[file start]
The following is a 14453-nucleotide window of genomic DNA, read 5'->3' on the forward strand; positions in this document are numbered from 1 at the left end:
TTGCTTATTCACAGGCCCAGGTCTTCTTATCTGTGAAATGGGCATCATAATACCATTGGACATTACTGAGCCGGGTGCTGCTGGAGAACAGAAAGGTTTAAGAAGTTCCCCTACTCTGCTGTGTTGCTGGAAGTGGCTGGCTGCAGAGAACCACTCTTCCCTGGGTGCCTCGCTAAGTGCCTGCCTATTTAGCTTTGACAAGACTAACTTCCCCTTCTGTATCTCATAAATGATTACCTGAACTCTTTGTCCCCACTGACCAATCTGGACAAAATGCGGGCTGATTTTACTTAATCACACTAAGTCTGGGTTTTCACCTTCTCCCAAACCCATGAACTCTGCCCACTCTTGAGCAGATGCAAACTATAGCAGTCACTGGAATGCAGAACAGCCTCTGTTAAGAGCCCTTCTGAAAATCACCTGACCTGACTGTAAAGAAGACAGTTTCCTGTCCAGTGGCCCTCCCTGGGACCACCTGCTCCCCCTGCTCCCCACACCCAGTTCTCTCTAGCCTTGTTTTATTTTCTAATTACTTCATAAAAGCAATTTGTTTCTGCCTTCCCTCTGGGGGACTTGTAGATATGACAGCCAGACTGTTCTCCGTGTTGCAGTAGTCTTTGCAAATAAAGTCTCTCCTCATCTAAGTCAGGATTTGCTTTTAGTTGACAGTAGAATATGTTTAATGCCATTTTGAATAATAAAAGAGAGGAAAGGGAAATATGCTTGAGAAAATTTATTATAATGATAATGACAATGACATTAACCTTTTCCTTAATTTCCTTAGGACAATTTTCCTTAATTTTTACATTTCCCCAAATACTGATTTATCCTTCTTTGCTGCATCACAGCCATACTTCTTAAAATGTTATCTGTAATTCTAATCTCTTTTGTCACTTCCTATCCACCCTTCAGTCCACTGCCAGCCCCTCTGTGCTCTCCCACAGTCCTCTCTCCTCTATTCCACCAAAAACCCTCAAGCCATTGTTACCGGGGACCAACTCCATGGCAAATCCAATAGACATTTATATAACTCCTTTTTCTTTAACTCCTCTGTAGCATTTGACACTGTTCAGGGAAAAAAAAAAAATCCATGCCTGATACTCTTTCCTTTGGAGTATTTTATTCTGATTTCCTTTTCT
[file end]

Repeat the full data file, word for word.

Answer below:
The following is a 14453-nucleotide window of genomic DNA, read 5'->3' on the forward strand; positions in this document are numbered from 1 at the left end:
TTGCTTATTCACAGGCCCAGGTCTTCTTATCTGTGAAATGGGCATCATAATACCATTGGACATTACTGAGCCGGGTGCTGCTGGAGAACAGAAAGGTTTAAGAAGTTCCCCTACTCTGCTGTGTTGCTGGAAGTGGCTGGCTGCAGAGAACCACTCTTCCCTGGGTGCCTCGCTAAGTGCCTGCCTATTTAGCTTTGACAAGACTAACTTCCCCTTCTGTATCTCATAAATGATTACCTGAACTCTTTGTCCCCACTGACCAATCTGGACAAAATGCGGGCTGATTTTACTTAATCACACTAAGTCTGGGTTTTCACCTTCTCCCAAACCCATGAACTCTGCCCACTCTTGAGCAGATGCAAACTATAGCAGTCACTGGAATGCAGAACAGCCTCTGTTAAGAGCCCTTCTGAAAATCACCTGACCTGACTGTAAAGAAGACAGTTTCCTGTCCAGTGGCCCTCCCTGGGACCACCTGCTCCCCCTGCTCCCCACACCCAGTTCTCTCTAGCCTTGTTTTATTTTCTAATTACTTCATAAAAGCAATTTGTTTCTGCCTTCCCTCTGGGGGACTTGTAGATATGACAGCCAGACTGTTCTCCGTGTTGCAGTAGTCTTTGCAAATAAAGTCTCTCCTCATCTAAGTCAGGATTTGCTTTTAGTTGACAGTAGAATATGTTTAATGCCATTTTGAATAATAAAAGAGAGGAAAGGGAAATATGCTTGAGAAAATTTATTATAATGATAATGACAATGACATTAACCTTTTCCTTAATTTCCTTAGGACAATTTTCCTTAATTTTTACATTTCCCCAAATACTGATTTATCCTTCTTTGCTGCATCACAGCCATACTTCTTAAAATGTTATCTGTAATTCTAATCTCTTTTGTCACTTCCTATCCACCCTTCAGTCCACTGCCAGCCCCTCTGTGCTCTCCCACAGTCCTCTCTCCTCTATTCCACCAAAAACCCTCAAGCCATTGTTACCGGGGACCAACTCCATGGCAAATCCAATAGACATTTATATAACTCCTTTTTCTTTAACTCCTCTGTAGCATTTGACACTGTTCAGGGAAAAAAAAAAAATCCATGCCTGATACTCTTTCCTTTGGAGTATTTTATTCTGATTTCCTTTTCT